Oil Pollution Act of 1990 (OPA)

Definition - What does Oil Pollution Act of 1990 (OPA) mean?

The Oil Pollution Act of 1990 was passed by the 101st United States Congress and signed by the president G.H.W. Bush to prevent and measure the civil liability from future oil spills off the coast of the United States. It forms a part of the oil spill governance of the US. According to the law, the companies should have a plan that can prevent the spills which may occur and must have a detailed cleanup and containment plan for them.

Petropedia explains Oil Pollution Act of 1990 (OPA)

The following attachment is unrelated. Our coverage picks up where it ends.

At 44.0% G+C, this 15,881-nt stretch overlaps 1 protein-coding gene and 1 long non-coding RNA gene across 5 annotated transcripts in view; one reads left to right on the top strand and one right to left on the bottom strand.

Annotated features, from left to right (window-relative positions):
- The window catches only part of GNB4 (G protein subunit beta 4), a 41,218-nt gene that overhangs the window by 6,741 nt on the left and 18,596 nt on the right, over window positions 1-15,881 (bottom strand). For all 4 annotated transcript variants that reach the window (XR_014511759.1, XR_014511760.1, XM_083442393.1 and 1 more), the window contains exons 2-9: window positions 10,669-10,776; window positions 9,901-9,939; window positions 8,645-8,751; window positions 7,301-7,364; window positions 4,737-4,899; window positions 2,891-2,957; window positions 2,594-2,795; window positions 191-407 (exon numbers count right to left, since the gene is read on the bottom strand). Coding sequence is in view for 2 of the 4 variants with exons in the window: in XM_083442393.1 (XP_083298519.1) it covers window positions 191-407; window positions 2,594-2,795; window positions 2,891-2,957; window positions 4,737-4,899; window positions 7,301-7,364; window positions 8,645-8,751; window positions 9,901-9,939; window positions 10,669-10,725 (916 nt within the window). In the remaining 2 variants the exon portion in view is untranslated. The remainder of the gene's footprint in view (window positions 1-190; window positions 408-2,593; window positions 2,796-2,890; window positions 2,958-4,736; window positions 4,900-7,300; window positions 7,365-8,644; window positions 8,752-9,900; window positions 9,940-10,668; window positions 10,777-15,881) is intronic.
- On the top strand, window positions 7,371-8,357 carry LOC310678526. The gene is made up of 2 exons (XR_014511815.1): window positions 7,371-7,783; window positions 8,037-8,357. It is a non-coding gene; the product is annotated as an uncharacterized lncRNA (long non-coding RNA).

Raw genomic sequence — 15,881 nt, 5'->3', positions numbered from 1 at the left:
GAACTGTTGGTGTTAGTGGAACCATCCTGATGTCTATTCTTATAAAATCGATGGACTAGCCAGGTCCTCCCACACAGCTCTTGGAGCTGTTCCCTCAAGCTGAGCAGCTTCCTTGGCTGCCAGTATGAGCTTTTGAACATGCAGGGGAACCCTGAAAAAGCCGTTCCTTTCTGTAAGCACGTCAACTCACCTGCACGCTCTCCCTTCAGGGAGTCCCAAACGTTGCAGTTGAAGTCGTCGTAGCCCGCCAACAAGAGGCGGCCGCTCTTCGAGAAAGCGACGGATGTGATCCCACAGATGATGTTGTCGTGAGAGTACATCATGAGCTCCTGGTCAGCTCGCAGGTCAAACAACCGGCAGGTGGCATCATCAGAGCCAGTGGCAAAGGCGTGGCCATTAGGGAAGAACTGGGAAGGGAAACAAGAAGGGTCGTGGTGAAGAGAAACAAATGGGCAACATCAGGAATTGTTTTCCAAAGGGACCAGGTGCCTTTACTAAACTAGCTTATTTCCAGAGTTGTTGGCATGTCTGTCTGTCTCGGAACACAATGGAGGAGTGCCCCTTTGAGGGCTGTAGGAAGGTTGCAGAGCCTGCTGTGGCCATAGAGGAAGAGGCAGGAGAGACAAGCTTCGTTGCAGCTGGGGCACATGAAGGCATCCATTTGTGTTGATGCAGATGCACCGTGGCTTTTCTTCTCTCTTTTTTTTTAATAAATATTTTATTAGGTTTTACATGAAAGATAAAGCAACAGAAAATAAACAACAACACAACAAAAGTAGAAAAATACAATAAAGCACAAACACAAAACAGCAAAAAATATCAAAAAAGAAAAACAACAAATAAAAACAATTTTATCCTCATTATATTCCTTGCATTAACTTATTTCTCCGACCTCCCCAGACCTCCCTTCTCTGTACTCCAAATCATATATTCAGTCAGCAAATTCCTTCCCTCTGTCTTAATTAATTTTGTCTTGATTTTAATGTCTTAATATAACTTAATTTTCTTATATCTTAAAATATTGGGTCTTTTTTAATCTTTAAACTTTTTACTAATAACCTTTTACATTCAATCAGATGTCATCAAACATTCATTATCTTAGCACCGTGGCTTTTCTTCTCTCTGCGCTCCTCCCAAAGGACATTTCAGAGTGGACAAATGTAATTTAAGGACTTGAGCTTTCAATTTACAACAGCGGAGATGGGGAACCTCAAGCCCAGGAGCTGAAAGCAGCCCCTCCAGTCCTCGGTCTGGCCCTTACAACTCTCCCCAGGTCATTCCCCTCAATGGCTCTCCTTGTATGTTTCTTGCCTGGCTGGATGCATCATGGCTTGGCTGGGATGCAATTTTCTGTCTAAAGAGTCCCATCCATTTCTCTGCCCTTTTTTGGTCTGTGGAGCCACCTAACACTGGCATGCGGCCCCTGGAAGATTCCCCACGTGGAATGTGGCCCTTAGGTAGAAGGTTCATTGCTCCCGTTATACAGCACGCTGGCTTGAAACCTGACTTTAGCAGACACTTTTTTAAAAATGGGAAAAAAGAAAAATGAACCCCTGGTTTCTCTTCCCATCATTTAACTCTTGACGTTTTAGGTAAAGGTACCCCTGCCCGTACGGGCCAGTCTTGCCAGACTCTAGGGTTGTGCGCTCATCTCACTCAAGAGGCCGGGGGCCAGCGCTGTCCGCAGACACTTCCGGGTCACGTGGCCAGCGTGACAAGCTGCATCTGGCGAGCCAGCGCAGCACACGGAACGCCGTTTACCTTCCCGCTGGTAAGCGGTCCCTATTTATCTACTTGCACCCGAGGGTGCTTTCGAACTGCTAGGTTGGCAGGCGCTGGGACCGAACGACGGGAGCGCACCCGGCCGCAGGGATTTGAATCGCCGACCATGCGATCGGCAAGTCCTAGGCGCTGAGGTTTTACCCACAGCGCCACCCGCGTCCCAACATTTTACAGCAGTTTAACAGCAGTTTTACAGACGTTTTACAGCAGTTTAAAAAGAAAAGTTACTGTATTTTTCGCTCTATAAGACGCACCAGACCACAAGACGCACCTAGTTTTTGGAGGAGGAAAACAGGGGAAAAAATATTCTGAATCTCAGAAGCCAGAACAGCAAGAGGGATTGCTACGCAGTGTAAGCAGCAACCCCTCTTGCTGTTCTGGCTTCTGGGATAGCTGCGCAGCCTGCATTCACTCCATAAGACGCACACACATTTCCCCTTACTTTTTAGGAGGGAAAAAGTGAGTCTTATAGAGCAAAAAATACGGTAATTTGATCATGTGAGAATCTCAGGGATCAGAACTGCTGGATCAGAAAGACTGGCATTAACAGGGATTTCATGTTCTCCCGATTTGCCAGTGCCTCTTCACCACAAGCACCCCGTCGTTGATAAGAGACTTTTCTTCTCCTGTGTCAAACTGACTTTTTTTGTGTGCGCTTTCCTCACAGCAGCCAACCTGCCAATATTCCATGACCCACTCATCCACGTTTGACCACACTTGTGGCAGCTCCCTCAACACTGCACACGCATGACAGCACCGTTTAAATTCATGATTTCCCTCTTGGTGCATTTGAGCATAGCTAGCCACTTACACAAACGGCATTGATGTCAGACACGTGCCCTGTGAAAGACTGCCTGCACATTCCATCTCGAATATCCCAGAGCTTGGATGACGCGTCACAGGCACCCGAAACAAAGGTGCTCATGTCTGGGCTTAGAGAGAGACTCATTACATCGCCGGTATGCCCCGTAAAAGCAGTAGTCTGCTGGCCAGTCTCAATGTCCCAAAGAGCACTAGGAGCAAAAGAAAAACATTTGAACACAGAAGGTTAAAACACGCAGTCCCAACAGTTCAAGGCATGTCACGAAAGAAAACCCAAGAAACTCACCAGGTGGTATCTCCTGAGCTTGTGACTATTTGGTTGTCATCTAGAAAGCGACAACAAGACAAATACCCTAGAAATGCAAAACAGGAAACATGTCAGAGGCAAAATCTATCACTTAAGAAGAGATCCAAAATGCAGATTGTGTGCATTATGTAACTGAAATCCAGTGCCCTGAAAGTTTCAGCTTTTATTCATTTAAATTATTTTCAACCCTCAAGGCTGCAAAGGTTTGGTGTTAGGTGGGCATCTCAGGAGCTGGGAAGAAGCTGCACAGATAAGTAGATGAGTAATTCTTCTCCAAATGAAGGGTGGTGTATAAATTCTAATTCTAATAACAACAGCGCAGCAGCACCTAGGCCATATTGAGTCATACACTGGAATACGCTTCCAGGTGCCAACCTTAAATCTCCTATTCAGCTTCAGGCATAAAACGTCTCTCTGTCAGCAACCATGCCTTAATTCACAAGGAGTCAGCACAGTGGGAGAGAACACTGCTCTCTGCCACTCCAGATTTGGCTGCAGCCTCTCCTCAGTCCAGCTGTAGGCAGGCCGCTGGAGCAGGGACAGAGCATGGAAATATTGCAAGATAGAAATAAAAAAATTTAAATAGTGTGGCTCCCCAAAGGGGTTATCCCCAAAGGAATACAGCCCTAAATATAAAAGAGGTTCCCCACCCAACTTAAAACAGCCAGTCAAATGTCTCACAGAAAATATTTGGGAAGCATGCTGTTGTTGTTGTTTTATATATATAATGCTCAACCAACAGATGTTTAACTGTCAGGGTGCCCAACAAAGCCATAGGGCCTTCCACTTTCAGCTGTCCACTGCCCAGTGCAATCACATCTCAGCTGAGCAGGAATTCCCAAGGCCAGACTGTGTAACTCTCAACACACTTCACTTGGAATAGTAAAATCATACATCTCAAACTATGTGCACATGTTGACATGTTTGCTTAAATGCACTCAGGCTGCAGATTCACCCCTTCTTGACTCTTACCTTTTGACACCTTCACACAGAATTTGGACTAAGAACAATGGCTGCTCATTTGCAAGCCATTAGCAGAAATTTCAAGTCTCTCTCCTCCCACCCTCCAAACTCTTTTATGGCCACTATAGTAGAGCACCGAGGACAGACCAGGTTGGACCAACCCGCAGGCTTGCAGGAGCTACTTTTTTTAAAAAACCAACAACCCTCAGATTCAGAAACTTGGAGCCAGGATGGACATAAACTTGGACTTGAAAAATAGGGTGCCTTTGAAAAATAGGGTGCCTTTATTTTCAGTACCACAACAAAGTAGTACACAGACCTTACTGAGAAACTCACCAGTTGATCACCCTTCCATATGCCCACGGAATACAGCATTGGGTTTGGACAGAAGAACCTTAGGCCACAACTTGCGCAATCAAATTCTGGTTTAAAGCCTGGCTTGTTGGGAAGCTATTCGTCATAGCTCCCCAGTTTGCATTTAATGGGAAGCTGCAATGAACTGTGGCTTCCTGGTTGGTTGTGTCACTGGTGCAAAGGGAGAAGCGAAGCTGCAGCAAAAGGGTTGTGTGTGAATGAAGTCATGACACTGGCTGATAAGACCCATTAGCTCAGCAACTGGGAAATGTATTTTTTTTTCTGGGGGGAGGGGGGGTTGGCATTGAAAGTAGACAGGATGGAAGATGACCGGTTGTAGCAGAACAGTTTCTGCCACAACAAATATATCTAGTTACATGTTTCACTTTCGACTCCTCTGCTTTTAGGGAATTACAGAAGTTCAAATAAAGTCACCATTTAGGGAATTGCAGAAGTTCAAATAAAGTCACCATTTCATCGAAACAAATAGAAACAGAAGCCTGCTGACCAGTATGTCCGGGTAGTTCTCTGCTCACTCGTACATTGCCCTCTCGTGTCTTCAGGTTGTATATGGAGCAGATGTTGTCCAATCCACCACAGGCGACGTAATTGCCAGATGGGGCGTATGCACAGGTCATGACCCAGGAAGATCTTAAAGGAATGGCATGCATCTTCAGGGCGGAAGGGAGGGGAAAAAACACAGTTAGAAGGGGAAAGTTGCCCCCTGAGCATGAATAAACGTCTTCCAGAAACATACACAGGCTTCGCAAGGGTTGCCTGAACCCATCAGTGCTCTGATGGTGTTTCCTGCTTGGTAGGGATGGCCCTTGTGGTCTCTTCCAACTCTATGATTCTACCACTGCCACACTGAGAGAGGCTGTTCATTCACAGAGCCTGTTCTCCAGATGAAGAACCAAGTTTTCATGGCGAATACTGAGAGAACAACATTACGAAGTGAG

Oil Pollution Act of 1990 requires the organizations which use vessels and facilities for oil storage to have a plan of how they will be responding to the large discharges. The law created a comprehensive liability, prevention, compensation regime and response to deal with the facilities and vessels that cause oil pollution to the navigable waters in the US. The law also increased the federal oversight of the transportation of the maritime oil and provided a greater safeguard to the environment by the following:

  • Increasing the potential liabilities.
  • Increasing the penalties.
  • Enhancing the capability of the federal response.
  • Mandating the contingency planning.
  • Creating various new development and research programs.
  • Framing new requirements for the vessel construction, manning and crew licensing.
  • Advancing the enforcement authority.

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